Why Postbiotics Are the Next Big Thing in Digestive Health

When vaccines first started rolling out across the globe, the world collectively breathed a sigh of relief, assuming the pandemic would soon be over. Due to hesitancy and shortages, however, the virus had room to mutate.

Today, with Delta running rampant, it’s become more important than ever to prepare for the worst-case scenario by bolstering our immunity as much as we can. One way you can do so is by improving your gut health. Researchers from the Chinese University of Hong Kong recently found that good gut health can actually reduce the severity of COVID-19 and lower the risk of long COVID after recovery.

That being said, if you’re a fan of oatmeal or yogurt (or both), you’re in luck: the prebiotics and probiotics present in these foods can help you reach that goal. And now even more foods have been found to contain another related bacteria — postbiotics — that may turn out to be the key to optimal gut health.

A quick rundown on postbiotics

Much like prebiotics and probiotics, postbiotics are a form of good bacteria that can be found in the digestive system. Prebiotics break down the fiber in fruits, vegetables, and grains to create compounds that are then used by probiotics to balance bacteria populations in the gut via fermentation.

Meanwhile, postbiotics are what’s left over after all these processes have occurred. As such, they’re present in fermented foods, such as kimchi, sauerkraut, and pickles.

Continuing revelations

But why do scholars believe that postbiotics are the next big thing in digestive health? The answer is multifaceted, but the main argument is this: based on what we know now, we’re slowly realizing that many benefits previously credited to prebiotics may actually be the work of postbiotics instead. For example, it’s postbiotics (not probiotics) that regulate glucose levels, helping prevent type 2 diabetes and obesity. It has the capacity to treat diarrhea and inflammation as well.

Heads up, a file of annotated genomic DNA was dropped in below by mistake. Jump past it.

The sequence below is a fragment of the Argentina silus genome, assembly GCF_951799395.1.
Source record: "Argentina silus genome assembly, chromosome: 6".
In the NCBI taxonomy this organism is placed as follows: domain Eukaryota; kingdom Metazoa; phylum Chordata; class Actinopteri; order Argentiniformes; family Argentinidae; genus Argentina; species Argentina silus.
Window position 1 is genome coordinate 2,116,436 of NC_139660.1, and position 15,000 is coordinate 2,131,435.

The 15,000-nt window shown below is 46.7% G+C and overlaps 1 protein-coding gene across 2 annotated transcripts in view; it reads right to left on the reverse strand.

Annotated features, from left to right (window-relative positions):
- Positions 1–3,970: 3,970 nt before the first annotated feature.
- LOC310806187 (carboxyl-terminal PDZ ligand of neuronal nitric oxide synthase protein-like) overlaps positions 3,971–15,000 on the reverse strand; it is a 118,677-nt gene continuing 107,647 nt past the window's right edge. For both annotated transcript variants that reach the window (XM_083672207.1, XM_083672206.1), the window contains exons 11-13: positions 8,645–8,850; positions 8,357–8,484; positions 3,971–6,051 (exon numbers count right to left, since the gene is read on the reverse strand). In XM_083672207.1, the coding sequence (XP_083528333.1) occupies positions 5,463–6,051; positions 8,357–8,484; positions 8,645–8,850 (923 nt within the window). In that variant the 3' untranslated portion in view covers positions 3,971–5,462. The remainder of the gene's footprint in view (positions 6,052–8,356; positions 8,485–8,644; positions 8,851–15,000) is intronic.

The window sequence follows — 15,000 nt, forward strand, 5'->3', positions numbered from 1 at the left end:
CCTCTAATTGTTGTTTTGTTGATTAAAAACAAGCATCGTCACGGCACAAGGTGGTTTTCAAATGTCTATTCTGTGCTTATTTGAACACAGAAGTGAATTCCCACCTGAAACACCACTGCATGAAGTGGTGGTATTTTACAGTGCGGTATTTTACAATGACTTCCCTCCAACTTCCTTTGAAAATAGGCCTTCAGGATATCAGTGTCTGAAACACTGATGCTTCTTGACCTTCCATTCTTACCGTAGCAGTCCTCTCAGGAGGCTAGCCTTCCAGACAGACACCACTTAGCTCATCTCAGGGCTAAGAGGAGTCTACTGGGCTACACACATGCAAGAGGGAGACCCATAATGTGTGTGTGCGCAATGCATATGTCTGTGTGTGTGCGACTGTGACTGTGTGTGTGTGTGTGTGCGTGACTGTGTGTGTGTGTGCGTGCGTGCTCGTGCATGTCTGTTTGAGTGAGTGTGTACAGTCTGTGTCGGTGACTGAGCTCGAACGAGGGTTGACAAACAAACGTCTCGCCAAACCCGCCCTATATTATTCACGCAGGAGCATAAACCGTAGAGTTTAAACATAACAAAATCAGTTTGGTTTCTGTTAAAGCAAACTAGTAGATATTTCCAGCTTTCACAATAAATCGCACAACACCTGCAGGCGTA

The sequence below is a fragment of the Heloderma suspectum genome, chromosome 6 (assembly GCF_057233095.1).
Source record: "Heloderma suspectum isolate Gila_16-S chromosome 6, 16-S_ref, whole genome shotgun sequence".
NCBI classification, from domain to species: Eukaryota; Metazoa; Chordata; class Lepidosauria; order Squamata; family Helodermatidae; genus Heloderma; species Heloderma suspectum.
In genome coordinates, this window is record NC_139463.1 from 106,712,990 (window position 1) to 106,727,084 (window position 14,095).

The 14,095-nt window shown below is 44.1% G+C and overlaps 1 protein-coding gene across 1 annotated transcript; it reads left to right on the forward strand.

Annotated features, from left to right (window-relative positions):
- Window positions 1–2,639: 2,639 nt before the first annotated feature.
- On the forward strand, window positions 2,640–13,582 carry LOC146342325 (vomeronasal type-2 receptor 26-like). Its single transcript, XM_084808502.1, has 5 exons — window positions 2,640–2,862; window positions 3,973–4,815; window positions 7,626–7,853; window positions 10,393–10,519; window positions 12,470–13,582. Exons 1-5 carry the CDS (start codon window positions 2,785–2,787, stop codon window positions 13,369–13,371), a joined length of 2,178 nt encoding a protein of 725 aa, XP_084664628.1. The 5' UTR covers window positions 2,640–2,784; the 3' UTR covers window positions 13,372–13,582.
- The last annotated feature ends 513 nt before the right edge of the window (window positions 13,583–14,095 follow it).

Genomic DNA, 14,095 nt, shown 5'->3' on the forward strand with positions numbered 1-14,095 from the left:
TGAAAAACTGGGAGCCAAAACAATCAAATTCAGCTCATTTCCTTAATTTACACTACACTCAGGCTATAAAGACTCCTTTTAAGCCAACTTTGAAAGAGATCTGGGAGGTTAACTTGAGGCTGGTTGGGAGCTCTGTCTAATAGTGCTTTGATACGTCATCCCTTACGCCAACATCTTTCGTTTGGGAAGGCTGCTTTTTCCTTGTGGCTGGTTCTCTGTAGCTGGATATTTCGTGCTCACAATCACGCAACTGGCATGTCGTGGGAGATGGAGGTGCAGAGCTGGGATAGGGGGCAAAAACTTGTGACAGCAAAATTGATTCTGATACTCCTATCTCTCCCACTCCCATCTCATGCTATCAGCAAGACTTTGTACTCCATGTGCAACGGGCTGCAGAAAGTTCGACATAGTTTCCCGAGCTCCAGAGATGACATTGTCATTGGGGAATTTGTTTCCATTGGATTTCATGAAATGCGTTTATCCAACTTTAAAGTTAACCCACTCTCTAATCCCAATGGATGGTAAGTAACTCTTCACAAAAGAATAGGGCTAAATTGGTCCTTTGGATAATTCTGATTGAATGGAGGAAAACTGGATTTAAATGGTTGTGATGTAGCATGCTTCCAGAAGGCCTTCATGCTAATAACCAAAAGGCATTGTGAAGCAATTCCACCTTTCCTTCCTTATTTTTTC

Moreover, postbiotics have a property that makes it, compared to probiotics, more stable. This means it has a longer shelf life, and is much more tolerant to heat. Consequently, it’s easier to incorporate into food, drink, and even supplements. Aside from the foods mentioned earlier, this includes yogurt, soft cheeses, miso soup, and sourdough bread.

Plus, unlike probiotics, postbiotics are not a live-culture bacteria, so they can be consumed by immunocompromised patients that cannot consume active cultures. Scientists are also trying to make more specially formulated postbiotic products, with recent studies successfully testing fermented infant formula and supplements geared to adults.

granola and yogurt

Developing research

Of course, due to the recentness of the discovery, research is still ongoing. However, what researchers have found so far has been promising. All that’s needed is the manpower to get the job done. In fact, non-COVID-related research has been halted as labor and resources are redirected to fighting the pandemic.

And with universities everywhere halting face-to-face classes to avoid viral transmission, even preparing the next generation of medical students initially appeared to be a challenge. Thankfully, online programs for healthcare studies are stepping up to train the health professionals of the future through teaching them the latest trends. These robust programs equip students to be competent not just in the field but in medical research as well, which means that graduates develop skills, such as the study of postbiotics, that are directly applicable to today’s rapidly-changing healthcare industry.

In fact, multiple studies are calling for future researchers to further establish the role of postbiotics in digestive health and how their benefits can be harnessed, saying that looking into the matter thoroughly is definitely worth their time.

As scholarship into gut health advances rapidly, researchers from Wageningen University & Research believe that the world is entering a new era of ‘-biotic’ studies.

“Postbiotics may contribute to the improvement of host health, even though the exact mechanisms have not been fully elucidated,” they wrote. “This contributed already and will continue to contribute to extending the range of compounds with potential health benefits that can be applied in specialized nutrition.”


  • https://gut.bmj.com/content/70/4/698
  • https://www.todaysdietitian.com/newarchives/JJ20p20.shtml
  • https://www.sciencedirect.com/science/article/pii/S0261561420303897

Author bio
Julian Riley loves writing about exciting advances in health, nutrition, and wellness. In her free time, she likes accomplishing adult coloring books, cycling — and, when it’s safe — going to the theater.

Julian Riley

Julian Riley loves writing about exciting advances in health, nutrition, and wellness. In her free time, she likes accomplishing adult coloring books, cycling — and, when it's safe — going to the theater.

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